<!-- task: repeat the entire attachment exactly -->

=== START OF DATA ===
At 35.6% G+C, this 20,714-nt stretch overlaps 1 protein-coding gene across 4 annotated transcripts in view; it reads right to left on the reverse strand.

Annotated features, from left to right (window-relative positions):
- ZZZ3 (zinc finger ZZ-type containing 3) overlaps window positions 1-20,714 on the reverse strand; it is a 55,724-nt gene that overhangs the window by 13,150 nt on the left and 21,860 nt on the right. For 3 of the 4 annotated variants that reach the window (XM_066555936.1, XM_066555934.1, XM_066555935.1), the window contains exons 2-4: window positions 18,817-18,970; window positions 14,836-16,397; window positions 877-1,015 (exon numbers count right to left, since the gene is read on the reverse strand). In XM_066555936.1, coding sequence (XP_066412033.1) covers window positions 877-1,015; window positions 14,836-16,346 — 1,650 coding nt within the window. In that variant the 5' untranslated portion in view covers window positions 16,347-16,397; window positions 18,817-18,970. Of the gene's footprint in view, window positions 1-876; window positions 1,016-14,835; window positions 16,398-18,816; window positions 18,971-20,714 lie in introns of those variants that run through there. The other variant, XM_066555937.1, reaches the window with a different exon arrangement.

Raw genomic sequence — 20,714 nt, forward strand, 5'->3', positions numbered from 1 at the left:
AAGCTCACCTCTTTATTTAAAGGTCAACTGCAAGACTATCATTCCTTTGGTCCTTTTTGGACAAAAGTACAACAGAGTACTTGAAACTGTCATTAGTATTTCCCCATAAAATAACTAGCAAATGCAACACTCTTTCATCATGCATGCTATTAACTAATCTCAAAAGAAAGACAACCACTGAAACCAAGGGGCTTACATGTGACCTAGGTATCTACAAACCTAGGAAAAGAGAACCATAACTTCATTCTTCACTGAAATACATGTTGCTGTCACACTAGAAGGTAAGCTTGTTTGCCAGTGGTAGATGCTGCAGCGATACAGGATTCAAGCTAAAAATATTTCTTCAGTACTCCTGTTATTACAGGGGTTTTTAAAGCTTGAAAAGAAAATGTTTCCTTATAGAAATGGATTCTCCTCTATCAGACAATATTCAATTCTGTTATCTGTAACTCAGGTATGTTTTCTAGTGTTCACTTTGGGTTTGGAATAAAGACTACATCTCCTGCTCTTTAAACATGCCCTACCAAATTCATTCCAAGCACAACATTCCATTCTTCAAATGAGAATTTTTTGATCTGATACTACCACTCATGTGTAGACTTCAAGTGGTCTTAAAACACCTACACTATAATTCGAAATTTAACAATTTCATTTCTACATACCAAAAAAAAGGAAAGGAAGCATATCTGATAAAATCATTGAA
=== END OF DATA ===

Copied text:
At 35.6% G+C, this 20,714-nt stretch overlaps 1 protein-coding gene across 4 annotated transcripts in view; it reads right to left on the reverse strand.

Annotated features, from left to right (window-relative positions):
- ZZZ3 (zinc finger ZZ-type containing 3) overlaps window positions 1-20,714 on the reverse strand; it is a 55,724-nt gene that overhangs the window by 13,150 nt on the left and 21,860 nt on the right. For 3 of the 4 annotated variants that reach the window (XM_066555936.1, XM_066555934.1, XM_066555935.1), the window contains exons 2-4: window positions 18,817-18,970; window positions 14,836-16,397; window positions 877-1,015 (exon numbers count right to left, since the gene is read on the reverse strand). In XM_066555936.1, coding sequence (XP_066412033.1) covers window positions 877-1,015; window positions 14,836-16,346 — 1,650 coding nt within the window. In that variant the 5' untranslated portion in view covers window positions 16,347-16,397; window positions 18,817-18,970. Of the gene's footprint in view, window positions 1-876; window positions 1,016-14,835; window positions 16,398-18,816; window positions 18,971-20,714 lie in introns of those variants that run through there. The other variant, XM_066555937.1, reaches the window with a different exon arrangement.

Raw genomic sequence — 20,714 nt, forward strand, 5'->3', positions numbered from 1 at the left:
AAGCTCACCTCTTTATTTAAAGGTCAACTGCAAGACTATCATTCCTTTGGTCCTTTTTGGACAAAAGTACAACAGAGTACTTGAAACTGTCATTAGTATTTCCCCATAAAATAACTAGCAAATGCAACACTCTTTCATCATGCATGCTATTAACTAATCTCAAAAGAAAGACAACCACTGAAACCAAGGGGCTTACATGTGACCTAGGTATCTACAAACCTAGGAAAAGAGAACCATAACTTCATTCTTCACTGAAATACATGTTGCTGTCACACTAGAAGGTAAGCTTGTTTGCCAGTGGTAGATGCTGCAGCGATACAGGATTCAAGCTAAAAATATTTCTTCAGTACTCCTGTTATTACAGGGGTTTTTAAAGCTTGAAAAGAAAATGTTTCCTTATAGAAATGGATTCTCCTCTATCAGACAATATTCAATTCTGTTATCTGTAACTCAGGTATGTTTTCTAGTGTTCACTTTGGGTTTGGAATAAAGACTACATCTCCTGCTCTTTAAACATGCCCTACCAAATTCATTCCAAGCACAACATTCCATTCTTCAAATGAGAATTTTTTGATCTGATACTACCACTCATGTGTAGACTTCAAGTGGTCTTAAAACACCTACACTATAATTCGAAATTTAACAATTTCATTTCTACATACCAAAAAAAAGGAAAGGAAGCATATCTGATAAAATCATTGAA